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In the end you get some nice looking output that is easy to produce. Not bad for something that only takes a few minutes to setup.
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6 Comments

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  1. Scott Barden
    Hi Thomas,
    Assuming your Windows PDF writer software when installed defines a Windows printer, another way should be to define a SAP printer with device type SAPWIN and then just select the local Windows printer from the SAP print dialog.

    The benefit of this approach is that it doesn’t matter what the name, the printer should already be defined locally (depending on your PDF writing software) and presumably will offer a nicer interface for selecting the target filename.

    The disadvantage is that the ugly SAPLPD window will also popup. I wonder if there is a setting to stop that from displaying?

    Cheers,
    Scott

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    1. Thomas Jung
      Of course for the approach I am describing, you don’t have to have any Adobe Printer drivers or writer software installed on your PC at all.  All the PDF conversion happens back on the SAP Server.

      Now when I print local, SAPLPD does open, but it doesn’t popup.  It just appears on my taskbar. 

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      1. Scott Barden
        Yes, that is of course a very important distinction.  I assume 6.20 SAPLPD behaves differently to 6.40, or maybe it’s NT4 versus XP. Yep, still on NT4 here (sigh), think XP’ll come later in the year.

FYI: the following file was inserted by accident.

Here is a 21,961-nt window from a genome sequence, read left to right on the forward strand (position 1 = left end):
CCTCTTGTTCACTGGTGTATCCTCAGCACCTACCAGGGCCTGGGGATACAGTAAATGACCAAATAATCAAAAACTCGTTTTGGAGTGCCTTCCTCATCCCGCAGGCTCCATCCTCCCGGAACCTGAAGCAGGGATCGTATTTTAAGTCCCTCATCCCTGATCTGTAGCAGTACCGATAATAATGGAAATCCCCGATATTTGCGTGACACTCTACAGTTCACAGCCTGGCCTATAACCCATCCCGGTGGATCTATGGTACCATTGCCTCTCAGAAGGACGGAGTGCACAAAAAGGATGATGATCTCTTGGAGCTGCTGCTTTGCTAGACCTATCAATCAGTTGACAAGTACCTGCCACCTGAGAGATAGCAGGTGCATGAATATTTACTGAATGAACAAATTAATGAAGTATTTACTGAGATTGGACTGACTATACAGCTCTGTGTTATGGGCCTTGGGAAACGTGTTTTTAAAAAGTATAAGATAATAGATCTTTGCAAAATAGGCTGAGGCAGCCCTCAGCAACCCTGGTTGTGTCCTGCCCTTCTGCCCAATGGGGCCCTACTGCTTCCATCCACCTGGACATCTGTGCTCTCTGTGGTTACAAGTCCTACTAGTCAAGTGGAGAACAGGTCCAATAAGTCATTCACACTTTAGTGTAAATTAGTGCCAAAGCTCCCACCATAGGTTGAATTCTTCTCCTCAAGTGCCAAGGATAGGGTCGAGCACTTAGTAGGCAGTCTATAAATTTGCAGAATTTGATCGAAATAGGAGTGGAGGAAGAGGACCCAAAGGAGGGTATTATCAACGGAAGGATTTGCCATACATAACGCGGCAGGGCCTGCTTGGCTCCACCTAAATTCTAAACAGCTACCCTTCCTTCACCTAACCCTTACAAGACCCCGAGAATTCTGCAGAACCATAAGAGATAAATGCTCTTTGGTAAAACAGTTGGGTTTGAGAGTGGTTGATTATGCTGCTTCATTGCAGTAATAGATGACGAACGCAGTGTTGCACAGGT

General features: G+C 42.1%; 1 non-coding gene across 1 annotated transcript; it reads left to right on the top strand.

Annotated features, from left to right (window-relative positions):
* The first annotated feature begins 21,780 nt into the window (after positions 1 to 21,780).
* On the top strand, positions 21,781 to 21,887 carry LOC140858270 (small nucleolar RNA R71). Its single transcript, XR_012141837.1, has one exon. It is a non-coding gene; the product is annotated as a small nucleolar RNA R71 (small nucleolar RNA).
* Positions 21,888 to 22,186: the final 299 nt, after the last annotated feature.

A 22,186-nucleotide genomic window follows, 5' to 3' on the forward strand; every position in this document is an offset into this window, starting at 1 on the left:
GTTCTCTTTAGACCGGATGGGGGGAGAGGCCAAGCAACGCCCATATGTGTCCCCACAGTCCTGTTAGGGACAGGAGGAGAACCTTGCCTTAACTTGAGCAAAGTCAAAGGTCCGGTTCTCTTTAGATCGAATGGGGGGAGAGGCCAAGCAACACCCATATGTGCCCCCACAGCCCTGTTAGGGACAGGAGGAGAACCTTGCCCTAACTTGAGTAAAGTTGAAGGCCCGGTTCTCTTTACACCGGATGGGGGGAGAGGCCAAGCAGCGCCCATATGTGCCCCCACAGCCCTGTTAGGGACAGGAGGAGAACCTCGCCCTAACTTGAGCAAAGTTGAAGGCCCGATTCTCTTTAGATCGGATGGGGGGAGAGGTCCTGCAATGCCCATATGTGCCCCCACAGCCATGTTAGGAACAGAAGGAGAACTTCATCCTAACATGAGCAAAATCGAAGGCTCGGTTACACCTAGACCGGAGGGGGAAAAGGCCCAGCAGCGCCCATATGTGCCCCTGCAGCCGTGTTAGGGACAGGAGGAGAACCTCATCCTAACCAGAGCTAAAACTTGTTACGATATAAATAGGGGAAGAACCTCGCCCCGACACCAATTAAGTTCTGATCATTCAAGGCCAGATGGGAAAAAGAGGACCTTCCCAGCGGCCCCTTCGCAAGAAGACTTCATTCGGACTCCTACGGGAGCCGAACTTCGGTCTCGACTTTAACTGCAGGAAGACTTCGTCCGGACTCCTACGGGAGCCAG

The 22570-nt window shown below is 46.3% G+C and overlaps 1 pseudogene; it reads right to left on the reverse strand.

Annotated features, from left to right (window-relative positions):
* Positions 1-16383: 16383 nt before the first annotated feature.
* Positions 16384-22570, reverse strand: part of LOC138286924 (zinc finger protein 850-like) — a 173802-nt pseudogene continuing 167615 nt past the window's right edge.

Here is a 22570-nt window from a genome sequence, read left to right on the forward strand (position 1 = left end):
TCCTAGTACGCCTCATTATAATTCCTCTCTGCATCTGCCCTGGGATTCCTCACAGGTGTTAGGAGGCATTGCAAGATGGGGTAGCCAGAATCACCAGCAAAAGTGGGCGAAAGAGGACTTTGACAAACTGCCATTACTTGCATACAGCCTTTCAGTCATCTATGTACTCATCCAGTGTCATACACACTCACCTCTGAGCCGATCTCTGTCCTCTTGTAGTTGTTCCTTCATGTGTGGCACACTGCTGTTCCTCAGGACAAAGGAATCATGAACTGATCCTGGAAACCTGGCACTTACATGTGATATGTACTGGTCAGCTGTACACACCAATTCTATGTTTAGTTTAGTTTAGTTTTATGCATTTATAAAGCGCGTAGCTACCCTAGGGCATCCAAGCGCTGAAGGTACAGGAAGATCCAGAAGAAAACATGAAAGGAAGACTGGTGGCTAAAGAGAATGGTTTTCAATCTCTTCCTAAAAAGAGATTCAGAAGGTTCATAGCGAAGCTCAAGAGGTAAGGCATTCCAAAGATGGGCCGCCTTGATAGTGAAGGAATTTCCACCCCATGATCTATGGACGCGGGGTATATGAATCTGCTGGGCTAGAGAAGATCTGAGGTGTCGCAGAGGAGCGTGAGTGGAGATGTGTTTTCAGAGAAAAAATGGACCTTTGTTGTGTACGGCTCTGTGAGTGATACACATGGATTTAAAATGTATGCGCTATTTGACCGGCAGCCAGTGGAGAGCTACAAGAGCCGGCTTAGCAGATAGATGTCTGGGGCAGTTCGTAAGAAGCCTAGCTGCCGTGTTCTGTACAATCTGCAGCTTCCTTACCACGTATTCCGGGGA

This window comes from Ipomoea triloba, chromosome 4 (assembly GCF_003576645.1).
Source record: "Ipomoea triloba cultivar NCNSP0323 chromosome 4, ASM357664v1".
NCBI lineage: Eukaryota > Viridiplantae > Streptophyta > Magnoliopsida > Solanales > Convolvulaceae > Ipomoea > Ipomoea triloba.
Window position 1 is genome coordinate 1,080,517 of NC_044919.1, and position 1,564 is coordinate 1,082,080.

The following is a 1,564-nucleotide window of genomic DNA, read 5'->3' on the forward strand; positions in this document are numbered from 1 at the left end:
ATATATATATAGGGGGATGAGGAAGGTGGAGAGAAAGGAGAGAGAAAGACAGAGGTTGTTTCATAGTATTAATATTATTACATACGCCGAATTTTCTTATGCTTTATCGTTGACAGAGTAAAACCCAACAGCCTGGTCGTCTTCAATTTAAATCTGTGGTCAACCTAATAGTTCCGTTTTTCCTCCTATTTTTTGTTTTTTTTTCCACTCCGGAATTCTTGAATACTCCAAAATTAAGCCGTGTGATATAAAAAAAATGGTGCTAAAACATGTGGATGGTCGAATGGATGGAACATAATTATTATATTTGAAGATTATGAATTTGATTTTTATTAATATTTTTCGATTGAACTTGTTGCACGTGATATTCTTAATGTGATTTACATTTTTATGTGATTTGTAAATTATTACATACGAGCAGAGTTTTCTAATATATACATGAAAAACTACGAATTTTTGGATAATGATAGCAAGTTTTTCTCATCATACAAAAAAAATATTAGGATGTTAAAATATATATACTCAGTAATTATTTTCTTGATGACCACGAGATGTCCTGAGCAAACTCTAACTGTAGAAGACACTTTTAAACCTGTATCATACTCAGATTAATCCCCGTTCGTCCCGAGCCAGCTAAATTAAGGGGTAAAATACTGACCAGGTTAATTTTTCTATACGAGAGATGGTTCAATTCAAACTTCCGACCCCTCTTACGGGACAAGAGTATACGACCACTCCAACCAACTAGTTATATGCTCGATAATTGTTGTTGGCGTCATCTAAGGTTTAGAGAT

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  2. Roger Myers
    We have been doing this for a little over a year now.

    We defined our own port, instead of using the file port. Our windows printer port is c:/temp/sap_adobe.pdf.

    The windows printer spools all print requests to this file. The draw back is that the user needs to rename the file after printing, otherwise the file will be overwritten the next time someting is printed as pdf.

    It seems to work for our users. They print the file and them go get it and do something with it.

    This approach avoids the pop-up file naming issue.

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  3. Sylvecast T
    Thank you very much for your blog.
    But I don’t know where to access SAP PDF Writer printer, could you please tell me the path?

    Thank you very much for your help.
    Sylvecast.

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    1. Thomas Jung Post author
      You have to setup that printer manually in windows yourself.  Just create a new printer.  When you have to choose a Port for the printer, choose FILE (Print to File).  For the Printer Driver choose Generic as the Manufacturer and Generic / Text Only as the Printer Type.